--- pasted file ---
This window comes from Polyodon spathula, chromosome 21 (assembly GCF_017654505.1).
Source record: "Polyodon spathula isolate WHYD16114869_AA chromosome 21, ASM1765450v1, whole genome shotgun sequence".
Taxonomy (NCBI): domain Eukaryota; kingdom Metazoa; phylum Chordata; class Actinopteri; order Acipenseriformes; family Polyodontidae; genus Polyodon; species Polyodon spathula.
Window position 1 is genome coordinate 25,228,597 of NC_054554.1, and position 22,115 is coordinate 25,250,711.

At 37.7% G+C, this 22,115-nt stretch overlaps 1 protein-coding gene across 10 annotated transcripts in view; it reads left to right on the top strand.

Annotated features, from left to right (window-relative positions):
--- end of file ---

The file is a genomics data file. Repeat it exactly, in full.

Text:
This window comes from Polyodon spathula, chromosome 21 (assembly GCF_017654505.1).
Source record: "Polyodon spathula isolate WHYD16114869_AA chromosome 21, ASM1765450v1, whole genome shotgun sequence".
Taxonomy (NCBI): domain Eukaryota; kingdom Metazoa; phylum Chordata; class Actinopteri; order Acipenseriformes; family Polyodontidae; genus Polyodon; species Polyodon spathula.
Window position 1 is genome coordinate 25,228,597 of NC_054554.1, and position 22,115 is coordinate 25,250,711.

At 37.7% G+C, this 22,115-nt stretch overlaps 1 protein-coding gene across 10 annotated transcripts in view; it reads left to right on the top strand.

Annotated features, from left to right (window-relative positions):